Oettinger visit

In another short letter, also sent on Tuesday, EU Commissioner for digital affairs Guenther Oettinger offered to travel to Poland as well to discuss media pluralism and concerns over the Polish government trying to place the public broadcaster under its direct control.

Oettinger sent his letter in reply to justice minister Ziobro’s earlier provocative letter, which had been prompted by the German commissioner’s remarks that Poland needed to be put under “supervision”, referring to the Commission’s rule of law framework.

Ziobro then compared the idea of supervision by a German official to Nazi crimes. “You [Oettinger] demanded that Poland be placed under ‘supervision’. Such words, spoken by a German politician, have the worst possible connotations for Poles,” Ziobro wrote in an open letter earlier this month.

EU and Poland aim to calm tensions

EU Council president Donald Tusk and Polish president Andrzej Duda tried to calm tensions ahead of an EP debate on recent reforms in Poland that critics say threaten the rule of law.

EU commission puts Poland on the hook

The EU commission has triggered rule-of-law monitoring of Poland, in an unprecedented step, prompted by constitutional and media reforms. The move follows a nasty exchange of letters.

Focus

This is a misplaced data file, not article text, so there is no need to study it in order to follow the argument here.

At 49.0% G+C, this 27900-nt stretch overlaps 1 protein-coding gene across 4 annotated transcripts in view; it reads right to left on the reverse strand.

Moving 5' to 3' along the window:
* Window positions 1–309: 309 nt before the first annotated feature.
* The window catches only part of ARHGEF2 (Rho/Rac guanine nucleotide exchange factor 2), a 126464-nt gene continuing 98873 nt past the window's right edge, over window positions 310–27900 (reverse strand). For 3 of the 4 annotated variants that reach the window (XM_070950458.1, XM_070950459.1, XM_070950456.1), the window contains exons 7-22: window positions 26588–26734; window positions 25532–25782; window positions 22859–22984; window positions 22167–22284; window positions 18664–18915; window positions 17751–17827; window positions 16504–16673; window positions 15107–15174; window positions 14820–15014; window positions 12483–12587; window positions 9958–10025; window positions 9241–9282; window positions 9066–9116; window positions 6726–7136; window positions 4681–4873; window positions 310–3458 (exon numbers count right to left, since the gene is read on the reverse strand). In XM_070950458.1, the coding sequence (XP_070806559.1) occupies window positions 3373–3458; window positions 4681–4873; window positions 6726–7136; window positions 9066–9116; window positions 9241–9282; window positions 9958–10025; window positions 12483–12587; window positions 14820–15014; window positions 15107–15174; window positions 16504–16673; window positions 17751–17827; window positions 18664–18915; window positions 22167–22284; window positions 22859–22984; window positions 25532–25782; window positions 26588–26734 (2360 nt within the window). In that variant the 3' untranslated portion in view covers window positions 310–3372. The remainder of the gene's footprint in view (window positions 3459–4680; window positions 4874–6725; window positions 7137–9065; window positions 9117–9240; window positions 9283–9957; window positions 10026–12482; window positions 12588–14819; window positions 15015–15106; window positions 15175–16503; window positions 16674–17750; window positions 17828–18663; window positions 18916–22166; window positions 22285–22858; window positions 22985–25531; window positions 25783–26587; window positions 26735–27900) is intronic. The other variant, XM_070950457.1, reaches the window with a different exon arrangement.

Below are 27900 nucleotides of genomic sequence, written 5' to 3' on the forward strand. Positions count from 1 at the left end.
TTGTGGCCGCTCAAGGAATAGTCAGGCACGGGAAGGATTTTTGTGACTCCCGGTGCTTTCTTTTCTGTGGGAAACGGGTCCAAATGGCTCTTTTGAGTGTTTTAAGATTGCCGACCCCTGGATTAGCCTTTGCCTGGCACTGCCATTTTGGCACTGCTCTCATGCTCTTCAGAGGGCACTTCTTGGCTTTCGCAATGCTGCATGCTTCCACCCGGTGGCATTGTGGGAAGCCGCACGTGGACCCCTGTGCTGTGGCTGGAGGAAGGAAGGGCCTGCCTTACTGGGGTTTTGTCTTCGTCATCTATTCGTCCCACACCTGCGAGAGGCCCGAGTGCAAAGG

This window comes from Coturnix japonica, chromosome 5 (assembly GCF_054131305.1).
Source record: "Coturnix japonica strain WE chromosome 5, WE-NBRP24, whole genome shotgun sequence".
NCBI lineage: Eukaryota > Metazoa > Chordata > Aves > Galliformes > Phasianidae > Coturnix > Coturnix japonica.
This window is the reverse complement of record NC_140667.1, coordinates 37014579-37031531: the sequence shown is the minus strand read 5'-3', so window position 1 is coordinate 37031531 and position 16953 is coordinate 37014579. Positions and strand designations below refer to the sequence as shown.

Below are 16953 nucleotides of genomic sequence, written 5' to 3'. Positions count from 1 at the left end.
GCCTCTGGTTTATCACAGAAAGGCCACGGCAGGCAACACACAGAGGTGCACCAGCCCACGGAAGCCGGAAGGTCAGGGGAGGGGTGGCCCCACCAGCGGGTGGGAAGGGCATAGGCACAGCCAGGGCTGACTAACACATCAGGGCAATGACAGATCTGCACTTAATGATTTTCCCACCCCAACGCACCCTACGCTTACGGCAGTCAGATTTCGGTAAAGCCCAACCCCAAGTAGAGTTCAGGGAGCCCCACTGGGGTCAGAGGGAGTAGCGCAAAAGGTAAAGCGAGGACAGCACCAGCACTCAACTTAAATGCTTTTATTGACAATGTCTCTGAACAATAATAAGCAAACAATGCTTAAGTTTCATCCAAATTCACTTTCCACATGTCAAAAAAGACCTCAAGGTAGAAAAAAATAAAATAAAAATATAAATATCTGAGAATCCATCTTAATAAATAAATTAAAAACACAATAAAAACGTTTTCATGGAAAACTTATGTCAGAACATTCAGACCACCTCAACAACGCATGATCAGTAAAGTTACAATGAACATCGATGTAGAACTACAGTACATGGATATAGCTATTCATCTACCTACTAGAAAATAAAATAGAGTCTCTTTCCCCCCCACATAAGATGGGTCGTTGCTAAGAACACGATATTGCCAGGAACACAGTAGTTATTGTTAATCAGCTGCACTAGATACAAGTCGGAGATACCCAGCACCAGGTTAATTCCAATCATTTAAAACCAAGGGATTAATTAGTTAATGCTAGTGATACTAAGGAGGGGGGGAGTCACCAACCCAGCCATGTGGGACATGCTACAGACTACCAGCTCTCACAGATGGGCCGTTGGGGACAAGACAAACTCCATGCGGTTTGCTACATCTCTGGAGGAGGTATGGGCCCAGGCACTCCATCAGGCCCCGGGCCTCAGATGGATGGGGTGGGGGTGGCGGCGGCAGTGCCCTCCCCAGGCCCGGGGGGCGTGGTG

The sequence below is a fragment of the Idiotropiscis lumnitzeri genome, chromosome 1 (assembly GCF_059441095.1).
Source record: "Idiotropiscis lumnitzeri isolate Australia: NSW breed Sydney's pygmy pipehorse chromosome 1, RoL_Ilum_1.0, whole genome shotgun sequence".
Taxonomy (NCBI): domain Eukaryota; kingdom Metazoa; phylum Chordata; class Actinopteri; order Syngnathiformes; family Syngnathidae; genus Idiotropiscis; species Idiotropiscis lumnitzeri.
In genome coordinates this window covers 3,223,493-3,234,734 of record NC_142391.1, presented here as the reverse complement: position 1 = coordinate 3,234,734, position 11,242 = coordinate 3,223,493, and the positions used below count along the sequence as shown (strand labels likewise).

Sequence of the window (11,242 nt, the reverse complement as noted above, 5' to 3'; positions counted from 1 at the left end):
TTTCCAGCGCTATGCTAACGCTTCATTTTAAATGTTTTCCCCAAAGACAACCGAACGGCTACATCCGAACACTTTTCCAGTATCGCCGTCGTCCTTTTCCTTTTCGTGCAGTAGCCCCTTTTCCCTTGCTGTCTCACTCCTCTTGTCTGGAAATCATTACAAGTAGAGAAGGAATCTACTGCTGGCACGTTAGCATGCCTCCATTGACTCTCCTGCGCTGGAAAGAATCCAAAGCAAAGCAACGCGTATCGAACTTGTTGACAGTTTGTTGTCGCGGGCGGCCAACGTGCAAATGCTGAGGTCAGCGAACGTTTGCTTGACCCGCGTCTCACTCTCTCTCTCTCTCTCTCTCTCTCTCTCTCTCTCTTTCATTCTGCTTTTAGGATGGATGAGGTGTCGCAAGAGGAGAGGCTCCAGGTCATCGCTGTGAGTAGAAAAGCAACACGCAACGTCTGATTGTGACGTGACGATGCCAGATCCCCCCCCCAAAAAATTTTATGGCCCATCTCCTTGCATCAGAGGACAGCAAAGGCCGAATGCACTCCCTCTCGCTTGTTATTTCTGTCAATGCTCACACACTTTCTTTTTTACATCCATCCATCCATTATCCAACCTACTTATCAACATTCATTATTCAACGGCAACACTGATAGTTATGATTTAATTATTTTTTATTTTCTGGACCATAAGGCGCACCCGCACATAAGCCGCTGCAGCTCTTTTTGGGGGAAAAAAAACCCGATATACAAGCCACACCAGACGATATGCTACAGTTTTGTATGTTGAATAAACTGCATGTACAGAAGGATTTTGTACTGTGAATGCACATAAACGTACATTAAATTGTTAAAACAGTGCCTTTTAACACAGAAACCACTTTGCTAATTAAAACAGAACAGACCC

Health MEPs want to phase out glyphosate by 2020

A committee resolution said the proposal to renew the glyphosate permit for a decade "fails to ensure a high level of protection of both human and animal health and the environment".

News in Brief

  1. Rajoy to trigger Article 155 on Saturday in Catalan crisis
  2. EU conducts unannounced inspection of German car firm
  3. Lithuania calls for new EU energy laws
  4. EU leaders aim for December for defence cooperation
  5. Juncker says hands tied on Russia pipeline
  6. Czechs set to elect billionaire Andrej Babis
  7. Italian regions hold referendums on more autonomy
  8. EU leaders refuse to mediate Catalonia conflict

Stakeholders' Highlights

  1. Mission of China to the EUPresident Xi Jinping Proposes Stronger Global Security Governance at Interpol Assembly
  2. European Friends of ArmeniaEU Engagement Could Contribute to Lasting Peace in Nagorno-Karabakh
  3. UNICEFViolence in Myanmar Driving 12,000 Rohingya Refugee Children Into Bangladesh Every Week
  4. European Jewish CongressBulgaria Applauded for Adopting the Working Definition of Antisemitism
  5. EU2017EENorth Korea Leaves Europe No Choice, Says Estonian Foreign Minister Sven Mikser
  6. Mission of China to the EUZhang Ming Appointed New Ambassador of the Mission of China to the EU
  7. International Partnership for Human RightsEU Should Seek Concrete Commitments From Azerbaijan at Human Rights Dialogue
  8. European Jewish CongressEJC Calls for New Austrian Government to Exclude Extremist Freedom Party
  9. CES - Silicones EuropeIn Healthcare, Silicones Are the Frontrunner. And That's a Good Thing!
  10. EU2017EEEuropean Space Week 2017 in Tallinn from November 3-9. Register Now!
  11. European Entrepreneurs CEA-PMEMobiliseSME Exchange Programme Open Doors for 400 Companies Across Europe
  12. CECEE-Privacy Regulation – Hands off M2M Communication!

Latest News

  1. The mysterious German behind Orban's Russian deals
  2. Mogherini urged to do more on Russian propaganda
  3. Turkey funding cuts signal EU mood shift
  4. Posted workers top EU agenda This Week
  5. Leaders lobby to host EU agencies at summit's margins
  6. Legal tweak could extend EU control on Russia pipeline
  7. Ukraine language law does not harm minorities
  8. EU begins preparations for Brexit trade talks